Kitchener Quilter Girl said...

Hi Quilt Rat,

I tried your recipe, seemed to hold colours quite well. I had some trouble with burning when I heat set the prints, so I gave up on the idea, and tried something else. Probably not what you want to hear, just giving feedback.

Quilt Rat said...

just a quick note about using this recipe ( or even Bubble Jet Set solution)
You do not need to "Heat" set your images.
Simply print the image.....let it set for roughly 30 minutes and then place in cool water that has a splash of fabric softener,
thoroughly rinse and let dry.

( I did find with my recipe that there still could be a little colour loss........mostly reds. When you put your printed image into the "bath" you will see any colour loss actually begin to lift and float off the image.

I always rinse in a container large enough to allow the image to lie flat and not fold on itself as this could cause some colour transfer problems.

If you experienced some scorching you may have had the iron a little too hot, or possibly not had all of the solution thoroughly rinsed out of your piece.

also when I iron/press a piece, I generally use parchment paper to protect both the image and my iron.

HM Pearson said...

this is great! I am making three picture quilts for christmas and could not afford to do it with the bubble jet solution but this is perfect! Can't wait till christmas well a little more sewing to do to get done but the pictures with this methid are amazing!

gcsteidl said...

Hello Quilt Rat,

Thanks so much for the recipe. I want to make a picture quilt for my parents 50th anniversary this year. I have never transfered pics to fabric and want to try but didn't want the I really hope this works!! Thanks again for the recipe.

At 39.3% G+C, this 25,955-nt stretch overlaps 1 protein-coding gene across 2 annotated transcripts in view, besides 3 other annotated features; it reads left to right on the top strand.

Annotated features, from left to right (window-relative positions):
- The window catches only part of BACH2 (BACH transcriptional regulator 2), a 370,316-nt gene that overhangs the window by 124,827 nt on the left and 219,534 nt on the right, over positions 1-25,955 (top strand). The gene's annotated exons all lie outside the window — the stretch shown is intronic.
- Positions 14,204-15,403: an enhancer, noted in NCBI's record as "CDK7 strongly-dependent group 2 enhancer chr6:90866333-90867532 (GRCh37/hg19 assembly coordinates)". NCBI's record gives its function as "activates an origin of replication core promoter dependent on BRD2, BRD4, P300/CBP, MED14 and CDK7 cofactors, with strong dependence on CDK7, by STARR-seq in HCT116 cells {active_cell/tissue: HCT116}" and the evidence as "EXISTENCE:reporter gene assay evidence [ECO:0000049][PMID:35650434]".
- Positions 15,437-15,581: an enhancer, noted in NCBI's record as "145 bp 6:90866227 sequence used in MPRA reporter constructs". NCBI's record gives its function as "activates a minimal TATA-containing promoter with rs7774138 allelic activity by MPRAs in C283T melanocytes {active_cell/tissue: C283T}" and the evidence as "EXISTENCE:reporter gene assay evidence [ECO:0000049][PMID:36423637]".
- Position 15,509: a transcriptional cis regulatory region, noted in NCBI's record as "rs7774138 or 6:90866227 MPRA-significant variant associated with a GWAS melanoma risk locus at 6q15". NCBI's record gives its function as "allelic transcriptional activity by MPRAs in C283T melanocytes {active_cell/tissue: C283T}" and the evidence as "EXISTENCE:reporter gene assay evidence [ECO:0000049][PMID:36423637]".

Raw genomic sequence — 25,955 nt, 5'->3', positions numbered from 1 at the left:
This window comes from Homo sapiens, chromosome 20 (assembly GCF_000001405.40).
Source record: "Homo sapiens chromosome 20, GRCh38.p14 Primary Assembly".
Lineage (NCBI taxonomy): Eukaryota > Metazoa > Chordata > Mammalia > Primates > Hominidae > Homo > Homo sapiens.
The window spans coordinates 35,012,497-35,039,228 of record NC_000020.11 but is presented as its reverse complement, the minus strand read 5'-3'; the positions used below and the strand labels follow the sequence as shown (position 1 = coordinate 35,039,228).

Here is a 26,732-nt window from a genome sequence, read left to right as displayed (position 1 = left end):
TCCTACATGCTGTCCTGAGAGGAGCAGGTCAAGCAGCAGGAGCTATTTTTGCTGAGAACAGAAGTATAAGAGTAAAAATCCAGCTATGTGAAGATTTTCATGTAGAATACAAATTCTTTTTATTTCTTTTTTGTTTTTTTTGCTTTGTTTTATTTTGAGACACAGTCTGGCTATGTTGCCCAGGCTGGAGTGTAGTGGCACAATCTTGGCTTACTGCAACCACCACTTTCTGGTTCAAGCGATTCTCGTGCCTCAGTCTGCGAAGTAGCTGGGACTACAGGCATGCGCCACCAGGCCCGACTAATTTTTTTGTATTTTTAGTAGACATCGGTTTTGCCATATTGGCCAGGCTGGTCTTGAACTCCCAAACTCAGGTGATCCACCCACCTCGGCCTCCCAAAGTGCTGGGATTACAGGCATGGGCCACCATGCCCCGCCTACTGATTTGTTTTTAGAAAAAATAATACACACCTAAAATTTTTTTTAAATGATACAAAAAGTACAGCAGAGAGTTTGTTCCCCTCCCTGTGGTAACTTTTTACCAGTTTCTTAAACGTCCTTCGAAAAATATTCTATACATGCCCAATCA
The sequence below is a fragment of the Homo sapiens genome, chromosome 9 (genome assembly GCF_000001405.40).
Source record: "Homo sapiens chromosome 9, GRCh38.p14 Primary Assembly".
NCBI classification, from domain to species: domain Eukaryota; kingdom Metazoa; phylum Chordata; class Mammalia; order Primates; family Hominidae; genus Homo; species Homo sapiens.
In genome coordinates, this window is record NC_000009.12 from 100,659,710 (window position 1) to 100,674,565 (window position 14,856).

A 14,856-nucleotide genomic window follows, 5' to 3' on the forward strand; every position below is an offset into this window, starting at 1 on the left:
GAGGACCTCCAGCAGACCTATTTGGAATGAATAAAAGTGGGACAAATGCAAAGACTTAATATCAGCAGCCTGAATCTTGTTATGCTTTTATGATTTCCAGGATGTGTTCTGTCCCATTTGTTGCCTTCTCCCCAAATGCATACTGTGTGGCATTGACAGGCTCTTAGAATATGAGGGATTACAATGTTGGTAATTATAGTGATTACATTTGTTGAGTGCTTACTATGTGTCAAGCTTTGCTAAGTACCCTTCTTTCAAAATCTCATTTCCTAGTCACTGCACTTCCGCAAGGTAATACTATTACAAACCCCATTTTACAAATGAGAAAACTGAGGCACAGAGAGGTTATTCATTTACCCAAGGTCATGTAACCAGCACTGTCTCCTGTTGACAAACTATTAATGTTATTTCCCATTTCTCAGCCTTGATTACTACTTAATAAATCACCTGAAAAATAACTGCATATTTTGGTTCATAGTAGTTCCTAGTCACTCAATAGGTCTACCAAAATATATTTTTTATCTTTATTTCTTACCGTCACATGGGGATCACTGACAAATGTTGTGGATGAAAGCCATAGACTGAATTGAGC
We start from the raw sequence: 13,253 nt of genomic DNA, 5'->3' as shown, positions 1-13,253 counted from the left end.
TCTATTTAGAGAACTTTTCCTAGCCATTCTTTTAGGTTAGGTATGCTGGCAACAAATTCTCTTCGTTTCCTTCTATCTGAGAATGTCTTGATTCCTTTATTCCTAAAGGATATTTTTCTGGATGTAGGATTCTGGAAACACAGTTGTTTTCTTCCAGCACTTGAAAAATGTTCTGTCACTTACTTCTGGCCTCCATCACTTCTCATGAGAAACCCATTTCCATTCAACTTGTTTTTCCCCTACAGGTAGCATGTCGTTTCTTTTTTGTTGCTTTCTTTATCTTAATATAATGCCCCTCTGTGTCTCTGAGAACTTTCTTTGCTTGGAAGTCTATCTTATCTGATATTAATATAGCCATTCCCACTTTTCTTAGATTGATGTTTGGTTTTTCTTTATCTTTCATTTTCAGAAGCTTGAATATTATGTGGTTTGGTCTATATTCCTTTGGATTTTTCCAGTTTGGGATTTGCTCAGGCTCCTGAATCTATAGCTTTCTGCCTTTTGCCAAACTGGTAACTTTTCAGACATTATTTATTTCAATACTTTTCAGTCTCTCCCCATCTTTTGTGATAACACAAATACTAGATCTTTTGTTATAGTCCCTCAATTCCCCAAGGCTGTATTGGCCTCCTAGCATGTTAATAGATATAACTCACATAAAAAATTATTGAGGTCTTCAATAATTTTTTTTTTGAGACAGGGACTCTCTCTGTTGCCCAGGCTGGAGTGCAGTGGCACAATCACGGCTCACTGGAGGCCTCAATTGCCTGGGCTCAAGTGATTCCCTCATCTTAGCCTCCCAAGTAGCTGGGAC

stellahayn said...

The amount of information in here is stunning, like you practically wrote the book on the subject. Your blog is great for anyone who wants to understand this subject more. Great stuff, please keep it up! Visit us on Digital Printing.

Zonika Engelbrecht said...

Do I need to put some fabric softener to this receipe?

Toni Delli-Compagni said...

Hi, I live in the UK. as far as I know I can only get alum by prescription. Is there anything else I can use?

Toni Delli-Compagni said...

Hi, I live in the UK. as far as I know I can only get alum by prescription. Is there anything else I can use?

Quilt Rat said...

Hi Tony.....I hope you check back here. I could not email you directly as you are set as a no-reply blogger

You should be able to find Alum at a bulk food store. It is the ingredient used to give pickles their crispness...Do you know anyone who makes their own preserves? perhaps they could tell you where they find it.
I wonder what the difference is between what we buy in the grocery aisle and what is sold through a pharmacy